Of course, Gareth Southgate knows the history of his predecessors as England manager only too well and knows that there are highs and lows. In July 2021, Southgate made himself vulnerable by choosing his penalty takers in the European Championship final against Italy, but despite the defeat he and his team had reached the peak of their creativity. A glorious future was predicted for him and his young team – now, a little over 14 months later, he meets Germany on Monday evening after being relegated from Nations League Group 3 and is confronted with criticism that surprisingly clearly questions his suitability as national coach puts.
“I think that’s just how it is at the moment and I have to accept that,” said Southgate after Friday’s 1-0 draw against Italy in Milan, their third defeat in five games. However, he did not want to allow discussions about his suitability two months before the World Cup: “I think I’m the right person to lead the team into the tournament.”
It looks strongly that Southgate is not alone in his beliefs. Serious debates about a replacement are not being conducted within the English FA. Time would also be too short for that, but above all the 52-year-old is given a lot of credit. At the 2018 World Cup (semi-finals) and Euro (finals), Southgate proved he had the skills of a tournament manager. He is not denied these qualities either – but the playful deficits of the English team have recently been serious. The fact that names like Thomas Tuchel’s come up in the public debate expresses the longing for a changed football order.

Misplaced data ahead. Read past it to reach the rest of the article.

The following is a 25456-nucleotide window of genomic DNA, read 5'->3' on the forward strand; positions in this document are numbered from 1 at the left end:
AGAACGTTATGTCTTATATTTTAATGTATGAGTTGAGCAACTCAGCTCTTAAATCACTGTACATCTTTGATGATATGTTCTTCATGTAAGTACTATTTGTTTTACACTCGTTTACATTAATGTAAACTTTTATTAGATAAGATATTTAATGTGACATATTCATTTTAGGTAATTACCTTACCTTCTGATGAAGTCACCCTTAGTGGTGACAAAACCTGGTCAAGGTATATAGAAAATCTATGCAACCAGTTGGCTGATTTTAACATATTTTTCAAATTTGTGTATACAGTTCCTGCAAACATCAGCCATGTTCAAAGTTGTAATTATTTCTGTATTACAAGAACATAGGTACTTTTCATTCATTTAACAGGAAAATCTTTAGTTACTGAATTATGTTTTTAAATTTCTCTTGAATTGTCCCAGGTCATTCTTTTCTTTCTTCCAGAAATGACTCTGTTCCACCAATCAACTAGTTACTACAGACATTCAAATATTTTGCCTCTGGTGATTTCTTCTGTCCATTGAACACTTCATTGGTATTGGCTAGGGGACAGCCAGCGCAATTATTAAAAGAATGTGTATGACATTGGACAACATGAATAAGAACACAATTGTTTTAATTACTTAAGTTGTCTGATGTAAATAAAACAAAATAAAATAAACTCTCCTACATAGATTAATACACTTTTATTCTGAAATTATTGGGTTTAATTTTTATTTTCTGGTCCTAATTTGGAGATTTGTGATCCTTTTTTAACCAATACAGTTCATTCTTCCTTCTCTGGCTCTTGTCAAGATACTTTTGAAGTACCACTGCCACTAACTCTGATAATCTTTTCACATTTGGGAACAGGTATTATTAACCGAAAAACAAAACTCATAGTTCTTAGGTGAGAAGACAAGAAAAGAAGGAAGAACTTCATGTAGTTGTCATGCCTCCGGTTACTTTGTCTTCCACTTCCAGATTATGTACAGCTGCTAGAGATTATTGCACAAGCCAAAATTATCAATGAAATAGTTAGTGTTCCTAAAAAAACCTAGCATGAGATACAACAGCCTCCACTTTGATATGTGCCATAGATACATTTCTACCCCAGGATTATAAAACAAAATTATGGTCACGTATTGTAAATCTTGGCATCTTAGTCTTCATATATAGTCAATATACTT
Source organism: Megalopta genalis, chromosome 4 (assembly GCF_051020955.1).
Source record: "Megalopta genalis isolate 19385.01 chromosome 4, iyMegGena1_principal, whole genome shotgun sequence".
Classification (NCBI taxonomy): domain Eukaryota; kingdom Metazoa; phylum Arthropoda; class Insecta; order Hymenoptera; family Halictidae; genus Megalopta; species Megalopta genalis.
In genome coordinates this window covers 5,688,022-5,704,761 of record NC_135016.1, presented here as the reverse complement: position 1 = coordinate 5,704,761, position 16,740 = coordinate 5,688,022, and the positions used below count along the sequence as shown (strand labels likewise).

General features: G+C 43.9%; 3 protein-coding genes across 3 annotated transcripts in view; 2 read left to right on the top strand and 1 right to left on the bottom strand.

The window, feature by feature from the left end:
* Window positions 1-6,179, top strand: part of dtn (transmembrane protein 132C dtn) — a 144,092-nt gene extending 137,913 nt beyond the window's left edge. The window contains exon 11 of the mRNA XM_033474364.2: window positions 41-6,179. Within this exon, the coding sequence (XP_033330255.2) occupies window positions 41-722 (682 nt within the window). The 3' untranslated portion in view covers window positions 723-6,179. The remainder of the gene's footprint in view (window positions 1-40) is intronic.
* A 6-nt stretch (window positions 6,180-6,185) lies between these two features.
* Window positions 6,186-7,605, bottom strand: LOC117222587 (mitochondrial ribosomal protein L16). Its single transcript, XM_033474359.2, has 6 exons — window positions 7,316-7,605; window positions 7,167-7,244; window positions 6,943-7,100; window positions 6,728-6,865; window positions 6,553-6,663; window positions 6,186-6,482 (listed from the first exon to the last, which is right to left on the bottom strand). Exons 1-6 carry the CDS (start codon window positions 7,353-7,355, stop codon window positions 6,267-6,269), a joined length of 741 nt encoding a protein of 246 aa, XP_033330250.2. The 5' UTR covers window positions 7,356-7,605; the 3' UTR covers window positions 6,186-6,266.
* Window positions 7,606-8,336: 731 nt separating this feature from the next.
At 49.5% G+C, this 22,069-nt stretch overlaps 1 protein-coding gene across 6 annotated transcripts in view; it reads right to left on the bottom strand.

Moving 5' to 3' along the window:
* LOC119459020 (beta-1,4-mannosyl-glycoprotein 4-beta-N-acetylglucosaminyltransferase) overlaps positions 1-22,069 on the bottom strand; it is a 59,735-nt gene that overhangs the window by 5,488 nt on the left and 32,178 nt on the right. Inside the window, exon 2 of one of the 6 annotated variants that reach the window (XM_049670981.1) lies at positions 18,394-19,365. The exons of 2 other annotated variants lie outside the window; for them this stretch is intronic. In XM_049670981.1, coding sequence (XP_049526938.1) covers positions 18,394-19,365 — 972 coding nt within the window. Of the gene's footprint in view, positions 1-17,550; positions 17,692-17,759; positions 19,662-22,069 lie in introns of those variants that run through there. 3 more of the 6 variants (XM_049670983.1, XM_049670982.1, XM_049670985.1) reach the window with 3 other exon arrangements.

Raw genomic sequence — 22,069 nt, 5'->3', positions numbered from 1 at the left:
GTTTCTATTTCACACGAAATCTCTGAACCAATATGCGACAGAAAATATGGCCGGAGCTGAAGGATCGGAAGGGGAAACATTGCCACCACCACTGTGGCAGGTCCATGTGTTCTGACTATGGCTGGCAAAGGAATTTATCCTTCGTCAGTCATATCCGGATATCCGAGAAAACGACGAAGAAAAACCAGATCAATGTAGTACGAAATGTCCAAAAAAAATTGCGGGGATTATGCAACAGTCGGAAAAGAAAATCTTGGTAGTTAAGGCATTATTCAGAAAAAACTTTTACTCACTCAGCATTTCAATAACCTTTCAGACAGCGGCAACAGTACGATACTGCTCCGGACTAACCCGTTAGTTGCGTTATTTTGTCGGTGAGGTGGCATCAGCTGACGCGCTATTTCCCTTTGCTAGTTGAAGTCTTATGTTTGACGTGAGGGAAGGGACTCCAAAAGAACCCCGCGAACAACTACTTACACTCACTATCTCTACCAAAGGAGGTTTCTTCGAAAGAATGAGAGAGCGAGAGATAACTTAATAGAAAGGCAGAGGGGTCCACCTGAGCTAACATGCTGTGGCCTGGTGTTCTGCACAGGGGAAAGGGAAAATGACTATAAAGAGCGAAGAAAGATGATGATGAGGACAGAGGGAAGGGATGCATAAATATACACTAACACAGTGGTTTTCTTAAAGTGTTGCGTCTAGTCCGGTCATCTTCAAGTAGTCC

Southgate is sticking with controversial defense boss Harry Maguire
Against Italy, England again played with a back three, which has been criticized for inhibiting play – and because this system features Harry Maguire, a defender who is completely out of shape. Maguire, who was still the discovery of the tournament in 2018 and a crowd favourite, has not been a regular starting eleven player at Manchester United as captain and is also a constant factor of uncertainty in the national team.
But Southgate remains loyal to him, jeopardizing a promise he made in 2016. When he took office, he said he would not “set up according to reputation,” too many of his predecessors had done so. For Maguire, however, he is now making an exception, six years later: “He is an important player for us and it is important to strengthen our best players. Whatever reputation I have to lose, I’m counting on him.”
The same applies to the basic formation. The back three give England “the best chance over the coming months,” said the coach: “We have alternatives in these positions if someone gets injured and then we don’t have to change the system and start over.” That sounds like a pragmatic approach, but it could mean that Southgate’s team is getting better and better at calculating: England could hardly find any solutions from midfield against the well-organized Italians. If so, then through individual actions.
Striker Harry Kane provides the few bright spots
However, Southgate still has enough characters in his squad, including center forward Harry Kane, who other national coaches – for example Hansi Flick – would be only too happy to field. Kane remains a guarantee for offensive actions, together with Raheem Sterling (Chelsea) and Phil Foden (Manchester City) he provided the few moments in Milan in which one could recognize the talent that automatically promoted the English to the group of favorites at the World Cup.
As a connoisseur of English football history, Southgate knows who to look to as a role model in this difficult situation. Already in the summer he was reminiscent of Sir Bobby Robson, who was mocked shortly before the 1990 World Cup and was about to be dismissed – then he led England to the semi-finals and narrowly failed there to Germany. “I know where Sir Bobby had to go,” said Southgate, who, by his own admission, is the same as for all his predecessors: “In the end, I’m measured by tournament success.”